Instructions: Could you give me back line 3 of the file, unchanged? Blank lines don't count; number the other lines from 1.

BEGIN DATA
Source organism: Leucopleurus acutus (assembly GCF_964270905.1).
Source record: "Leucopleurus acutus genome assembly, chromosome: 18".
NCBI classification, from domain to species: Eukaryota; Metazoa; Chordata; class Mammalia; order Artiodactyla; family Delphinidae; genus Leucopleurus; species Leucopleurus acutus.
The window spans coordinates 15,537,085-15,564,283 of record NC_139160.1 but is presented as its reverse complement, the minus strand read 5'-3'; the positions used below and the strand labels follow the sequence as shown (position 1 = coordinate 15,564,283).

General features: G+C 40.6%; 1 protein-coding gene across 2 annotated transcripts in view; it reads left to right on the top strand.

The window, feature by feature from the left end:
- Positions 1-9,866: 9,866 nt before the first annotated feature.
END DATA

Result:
NCBI classification, from domain to species: Eukaryota; Metazoa; Chordata; class Mammalia; order Artiodactyla; family Delphinidae; genus Leucopleurus; species Leucopleurus acutus.